## Junction built-in potential in DIODE 1N4148SOLVED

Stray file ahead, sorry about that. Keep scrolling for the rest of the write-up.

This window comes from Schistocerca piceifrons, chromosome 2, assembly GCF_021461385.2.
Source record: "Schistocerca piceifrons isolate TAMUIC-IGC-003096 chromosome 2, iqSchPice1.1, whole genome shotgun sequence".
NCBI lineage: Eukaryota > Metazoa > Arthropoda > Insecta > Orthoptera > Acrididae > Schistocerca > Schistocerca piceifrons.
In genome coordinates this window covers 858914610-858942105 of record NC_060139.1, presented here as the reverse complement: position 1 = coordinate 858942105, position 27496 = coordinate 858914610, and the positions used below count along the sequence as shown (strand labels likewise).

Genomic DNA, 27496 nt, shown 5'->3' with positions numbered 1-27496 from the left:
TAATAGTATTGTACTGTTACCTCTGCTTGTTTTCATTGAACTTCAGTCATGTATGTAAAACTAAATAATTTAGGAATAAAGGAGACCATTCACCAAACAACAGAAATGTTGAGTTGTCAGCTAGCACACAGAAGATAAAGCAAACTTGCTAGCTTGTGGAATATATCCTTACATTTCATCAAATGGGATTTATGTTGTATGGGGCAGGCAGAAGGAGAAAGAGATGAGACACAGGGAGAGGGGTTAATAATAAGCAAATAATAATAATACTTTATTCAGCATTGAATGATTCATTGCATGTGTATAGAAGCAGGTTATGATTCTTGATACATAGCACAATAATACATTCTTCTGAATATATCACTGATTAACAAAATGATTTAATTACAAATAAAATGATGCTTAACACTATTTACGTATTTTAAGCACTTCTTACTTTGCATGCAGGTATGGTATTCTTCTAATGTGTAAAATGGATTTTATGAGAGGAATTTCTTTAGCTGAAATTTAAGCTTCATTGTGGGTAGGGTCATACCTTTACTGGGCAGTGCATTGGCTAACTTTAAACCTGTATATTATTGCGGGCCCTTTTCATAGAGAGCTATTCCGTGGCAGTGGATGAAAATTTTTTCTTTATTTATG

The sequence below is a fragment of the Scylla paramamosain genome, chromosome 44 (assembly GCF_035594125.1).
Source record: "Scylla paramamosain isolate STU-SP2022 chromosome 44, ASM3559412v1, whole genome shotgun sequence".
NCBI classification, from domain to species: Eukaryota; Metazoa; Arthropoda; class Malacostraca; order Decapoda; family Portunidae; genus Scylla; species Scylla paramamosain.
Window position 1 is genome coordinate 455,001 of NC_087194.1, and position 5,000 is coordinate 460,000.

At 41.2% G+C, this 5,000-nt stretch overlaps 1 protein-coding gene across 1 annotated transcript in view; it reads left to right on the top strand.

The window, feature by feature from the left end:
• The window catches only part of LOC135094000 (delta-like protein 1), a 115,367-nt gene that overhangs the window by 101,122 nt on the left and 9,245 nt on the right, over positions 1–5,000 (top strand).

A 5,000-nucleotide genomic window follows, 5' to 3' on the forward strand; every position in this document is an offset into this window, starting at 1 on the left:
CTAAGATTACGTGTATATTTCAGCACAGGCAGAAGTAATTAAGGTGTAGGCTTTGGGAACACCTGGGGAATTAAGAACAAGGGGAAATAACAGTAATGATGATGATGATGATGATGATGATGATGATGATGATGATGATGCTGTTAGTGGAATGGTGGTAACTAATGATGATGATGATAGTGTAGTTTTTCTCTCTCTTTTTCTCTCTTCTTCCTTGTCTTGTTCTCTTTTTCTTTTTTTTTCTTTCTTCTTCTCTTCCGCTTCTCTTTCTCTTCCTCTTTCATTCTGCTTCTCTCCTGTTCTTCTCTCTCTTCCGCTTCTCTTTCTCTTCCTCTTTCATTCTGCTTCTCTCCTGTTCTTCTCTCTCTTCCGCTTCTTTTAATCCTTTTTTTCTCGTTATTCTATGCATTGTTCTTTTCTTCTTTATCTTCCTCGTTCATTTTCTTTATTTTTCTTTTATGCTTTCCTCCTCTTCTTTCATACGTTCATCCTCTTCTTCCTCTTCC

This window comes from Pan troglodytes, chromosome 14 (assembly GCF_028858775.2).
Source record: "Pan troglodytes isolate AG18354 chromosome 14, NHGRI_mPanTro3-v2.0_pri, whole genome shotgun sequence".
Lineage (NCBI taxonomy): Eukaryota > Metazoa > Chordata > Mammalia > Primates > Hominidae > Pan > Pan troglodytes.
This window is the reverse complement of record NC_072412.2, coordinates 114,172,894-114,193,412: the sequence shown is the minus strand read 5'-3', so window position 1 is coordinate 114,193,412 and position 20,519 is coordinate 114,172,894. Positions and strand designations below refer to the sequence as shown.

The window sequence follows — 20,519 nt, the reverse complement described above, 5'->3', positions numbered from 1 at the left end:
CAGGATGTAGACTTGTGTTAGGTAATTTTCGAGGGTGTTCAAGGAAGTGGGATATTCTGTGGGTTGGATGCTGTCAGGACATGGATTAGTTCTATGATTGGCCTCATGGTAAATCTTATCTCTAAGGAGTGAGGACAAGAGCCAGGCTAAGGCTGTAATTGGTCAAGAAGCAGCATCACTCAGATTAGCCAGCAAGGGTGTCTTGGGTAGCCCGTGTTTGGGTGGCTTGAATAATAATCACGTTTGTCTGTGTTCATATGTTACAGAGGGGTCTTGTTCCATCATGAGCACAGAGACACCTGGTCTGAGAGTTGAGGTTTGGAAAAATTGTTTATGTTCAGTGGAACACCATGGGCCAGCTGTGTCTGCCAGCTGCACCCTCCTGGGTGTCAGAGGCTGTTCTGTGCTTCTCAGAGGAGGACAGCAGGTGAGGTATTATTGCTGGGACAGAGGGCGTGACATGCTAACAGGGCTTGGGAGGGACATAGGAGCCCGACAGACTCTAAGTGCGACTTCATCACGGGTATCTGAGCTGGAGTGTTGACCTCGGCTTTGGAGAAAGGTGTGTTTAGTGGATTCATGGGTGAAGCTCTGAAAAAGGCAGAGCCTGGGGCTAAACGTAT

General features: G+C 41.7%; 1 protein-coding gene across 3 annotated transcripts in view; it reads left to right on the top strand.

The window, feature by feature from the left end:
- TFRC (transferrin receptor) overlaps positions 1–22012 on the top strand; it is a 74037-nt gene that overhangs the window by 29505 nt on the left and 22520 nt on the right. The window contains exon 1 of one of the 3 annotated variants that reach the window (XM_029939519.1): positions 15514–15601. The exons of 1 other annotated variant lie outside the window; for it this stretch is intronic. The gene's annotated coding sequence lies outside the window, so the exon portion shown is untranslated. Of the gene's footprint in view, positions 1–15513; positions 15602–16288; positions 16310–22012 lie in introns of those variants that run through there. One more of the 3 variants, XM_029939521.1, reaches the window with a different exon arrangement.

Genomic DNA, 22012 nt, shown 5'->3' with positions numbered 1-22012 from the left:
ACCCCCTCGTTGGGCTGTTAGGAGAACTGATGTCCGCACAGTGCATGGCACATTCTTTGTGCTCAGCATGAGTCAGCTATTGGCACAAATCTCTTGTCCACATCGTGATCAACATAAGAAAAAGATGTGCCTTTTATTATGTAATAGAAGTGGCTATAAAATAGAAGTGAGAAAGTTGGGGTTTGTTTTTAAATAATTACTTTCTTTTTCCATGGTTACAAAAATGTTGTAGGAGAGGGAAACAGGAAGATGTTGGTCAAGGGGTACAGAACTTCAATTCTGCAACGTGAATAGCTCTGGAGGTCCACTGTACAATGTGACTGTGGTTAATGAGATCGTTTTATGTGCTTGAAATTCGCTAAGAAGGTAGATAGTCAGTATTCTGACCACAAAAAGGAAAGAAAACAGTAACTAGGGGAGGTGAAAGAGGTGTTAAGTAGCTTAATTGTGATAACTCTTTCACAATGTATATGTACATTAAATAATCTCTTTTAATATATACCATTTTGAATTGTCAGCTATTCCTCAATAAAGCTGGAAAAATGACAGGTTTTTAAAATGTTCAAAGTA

Hi CircuitLab people! I have a question about the junction built-in potential (V_J) in DIODE 1N4148 and in all the diodes in CircuitLab. I see that V_J in 1N4148 is...20V!! I thought that "junction built-in potential" and the common "threshold voltage" were the same thing. Moreover, I have always considered the threshold voltage approximately 0.6V - 0.7V in diodes, in all my studies... However, not only this... If I simulate a simple circuit composed by a voltage source and my diode, I obtain the correct graph I_D - V_D, showing a threshold voltage of 0.7V. So, the question is: what are the differences between the JUNCTION BUILT-IN POTENTIAL (the parameter used on CircuitLab) and the common used THRESHOLD VOLTAGE? If they are not the same thing, how can I calculate the threshold voltage knowing the V_J? I hope I have been clear. Thank a lot to everyone! Bye! by rb930004 February 10, 2016 Please see: https://www.circuitlab.com/forums/modeling-and-simulation/topic/4jex93sw/importing-transistor-from-datasheet/#comment_2309 which also points to: https://www.circuitlab.com/forums/basic-electronics/topic/9dg62j8d/help-for-beginners-hobbyists/#comment_2019 :) by signality February 10, 2016 It's ok, but from what I've read, I've understood that V_J in CL is the same of the common "THRESHOLD VOLTAGE"... But from the datasheet of the diode 1N4148, I dont' see that it has a built-in voltage of 20V as the CL default parameter for it... Not only I don't see it but it's impossible for a diode to have a similar junction built-in potential... by rb930004 February 10, 2016 "but from what I've read, I've understood that V_J in CL is the same of the common "THRESHOLD VOLTAGE"..." Sorry but you have either misunderstood what you have been reading or what you have been reading has been written by someone who does not understand spice and spice-like diode simulation models. Whilst VJ (V_J in CL) does represent the "knee" or "threshold" voltage of approximately 0.55V to 0.7V for a silicon diode, it is not used to represent this voltage at DC. VJ is used only in the calculation of the dynamic behaviour of the junction junction capacitance based on the zero bias capacitance CJ0 as part of the Large Signal Transient part of the diode model. This is described in Section 3.2 of: http://www3.imperial.ac.uk/pls/portallive/docs/1/7292572.PDF If you run a DC sweep of a diode model with a value of 1 and again with a VJ value of 20 or even 20k, you will see no difference in the I vs. V curve. What you will see is a difference in the transient or switching behaviour because the junction capacitance has been changed. Whilst it is true that the 1N4148 model in CL has an apparently unrealistic V_J value it is not possible to say if this is a mistake or if it is deliberate on the part of the authors at CL. This is because (a) CL is not spice and (b) the authors give no information out about their modelling and model verification. by signality February 10, 2016 Ok, now it's clear! Thank you! So, to know the threshold voltage of the diode I want to use, I have to simulate it in DC looking at the I vs. V curve... correct? And so, I have to consider, for example, that the diode 1N4148 has a threshold voltage of approximately 0.7V, or the 1N5819 has a threshold voltage of about 0.5V. by rb930004 February 11, 2016 Yup. Make yourself a sim like this: with as many diodes as you want in parallel across V1 and then plot the currents through each diode (put a probe directly on each diode anode pin). That will plot the current through each diode against the same V axis so you can easily compare forward I/V characteristics. by signality February 11, 2016